By Rachel Cyrulnik
Foundation funding is viewed as the Holy Grail for many small nonprofits who have already extensively tapped their pool of individual donors. Grants may constitute a viable revenue stream, but foundation fundraising, much like individual fundraising, requires extensive research, cultivation as well as grant management. Organizations will be disappointed if they expect to hit the jackpot by merely filling out an application.
The most important ingredient in securing foundation dollars is alignment of priorities between your organization and the foundation of interest. Namely, do your mission and activities fulfill the foundation’s strategic priorities? A foundation director once described this concept to me as the overlapping section in a venn diagram between the work of the nonprofit and the goals of the foundation. The larger the “sweet spot,” the more consistent and significant the grants from the foundation will be. And foundations have a keen eye for detecting organizations that are “stretching it” to attract new funding.
Further, as with individual fundraising, identifying personal connections between your board members – or any champions of your organization – and foundation staff or officers can only strengthen your chances of gaining access to the foundation, or, ultimately receiving the grant. Make sure that you regularly run the names of prospective foundations and their officers by your board to turn up any relevant contacts.
Researching your prospective foundations is critical – just as you go to a donor meeting prepared, you will want to know the profile of the typical grantee – mission, activities and budget size as well as the type of grants the foundation makes – programmatic, capacity-building or other.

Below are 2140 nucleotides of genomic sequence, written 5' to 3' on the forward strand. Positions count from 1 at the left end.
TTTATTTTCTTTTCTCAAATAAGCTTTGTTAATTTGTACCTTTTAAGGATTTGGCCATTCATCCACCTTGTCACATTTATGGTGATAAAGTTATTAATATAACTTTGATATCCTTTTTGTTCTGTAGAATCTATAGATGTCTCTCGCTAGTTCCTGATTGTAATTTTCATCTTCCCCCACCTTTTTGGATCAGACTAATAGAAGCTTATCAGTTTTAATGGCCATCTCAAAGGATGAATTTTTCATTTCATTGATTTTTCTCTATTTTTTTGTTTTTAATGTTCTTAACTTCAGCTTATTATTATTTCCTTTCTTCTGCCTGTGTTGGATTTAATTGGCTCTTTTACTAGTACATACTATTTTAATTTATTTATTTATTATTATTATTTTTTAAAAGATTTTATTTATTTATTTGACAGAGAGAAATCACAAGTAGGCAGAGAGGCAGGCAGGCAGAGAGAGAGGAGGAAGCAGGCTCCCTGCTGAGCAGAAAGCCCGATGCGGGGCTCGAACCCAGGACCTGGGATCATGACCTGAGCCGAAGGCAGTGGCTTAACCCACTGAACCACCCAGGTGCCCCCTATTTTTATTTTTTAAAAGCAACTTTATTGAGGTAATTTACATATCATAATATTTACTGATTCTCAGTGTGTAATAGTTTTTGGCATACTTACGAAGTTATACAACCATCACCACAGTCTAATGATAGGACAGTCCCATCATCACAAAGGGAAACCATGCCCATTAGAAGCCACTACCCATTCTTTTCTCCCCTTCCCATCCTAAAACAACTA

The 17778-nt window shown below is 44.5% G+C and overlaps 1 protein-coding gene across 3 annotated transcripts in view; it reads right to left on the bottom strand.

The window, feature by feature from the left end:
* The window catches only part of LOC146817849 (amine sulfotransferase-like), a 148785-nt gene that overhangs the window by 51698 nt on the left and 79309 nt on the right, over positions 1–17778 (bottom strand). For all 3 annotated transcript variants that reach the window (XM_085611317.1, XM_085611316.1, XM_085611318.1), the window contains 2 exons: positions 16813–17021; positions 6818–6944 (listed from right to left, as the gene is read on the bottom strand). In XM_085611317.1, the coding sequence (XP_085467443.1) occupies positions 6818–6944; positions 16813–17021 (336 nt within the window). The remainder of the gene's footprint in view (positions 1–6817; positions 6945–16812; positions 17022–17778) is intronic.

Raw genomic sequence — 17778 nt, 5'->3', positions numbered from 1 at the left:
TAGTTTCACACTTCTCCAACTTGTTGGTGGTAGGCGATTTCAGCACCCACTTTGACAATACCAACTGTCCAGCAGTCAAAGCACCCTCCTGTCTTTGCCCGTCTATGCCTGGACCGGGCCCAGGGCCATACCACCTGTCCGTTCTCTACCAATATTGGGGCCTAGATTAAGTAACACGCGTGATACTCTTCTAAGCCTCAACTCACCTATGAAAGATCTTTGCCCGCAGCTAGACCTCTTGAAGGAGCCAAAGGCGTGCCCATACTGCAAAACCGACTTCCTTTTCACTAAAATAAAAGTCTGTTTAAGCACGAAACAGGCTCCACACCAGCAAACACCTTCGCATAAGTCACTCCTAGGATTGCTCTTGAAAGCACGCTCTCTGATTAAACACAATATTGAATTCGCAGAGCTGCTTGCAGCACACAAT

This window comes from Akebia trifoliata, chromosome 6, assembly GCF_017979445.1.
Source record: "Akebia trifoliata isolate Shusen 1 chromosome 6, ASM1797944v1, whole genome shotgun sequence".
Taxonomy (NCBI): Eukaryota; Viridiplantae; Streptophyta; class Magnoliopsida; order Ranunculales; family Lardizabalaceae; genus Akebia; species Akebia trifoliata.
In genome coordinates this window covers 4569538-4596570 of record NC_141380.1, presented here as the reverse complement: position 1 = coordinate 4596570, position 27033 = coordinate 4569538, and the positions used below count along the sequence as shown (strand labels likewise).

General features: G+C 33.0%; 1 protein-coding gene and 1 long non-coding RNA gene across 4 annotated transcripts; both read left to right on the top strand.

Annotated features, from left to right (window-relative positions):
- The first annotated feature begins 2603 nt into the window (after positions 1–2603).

Cultivation is key – warm up a foundation prospect by having a “get to know you” meeting, sharing relevant news, organizational accomplishments and your vision for the future. Be prepared to explain why you would add value to the foundation’s portfolio and how you would help them achieve their own strategic goals.
Foundations typically demand more in the way of measurement and evaluation than your typical major gift donor. Make sure your organization has the resources to properly manage the grant, including tracking and reporting on impact data, and you’ll be much more likely to have the grant renewed in the future.
Rachel Cyrulnik is founder and principal of RAISE Nonprofit Advisors (RAISEAdvisors.com), a strategic development firm servicing nonprofits. Contact Rachel at email@example.com.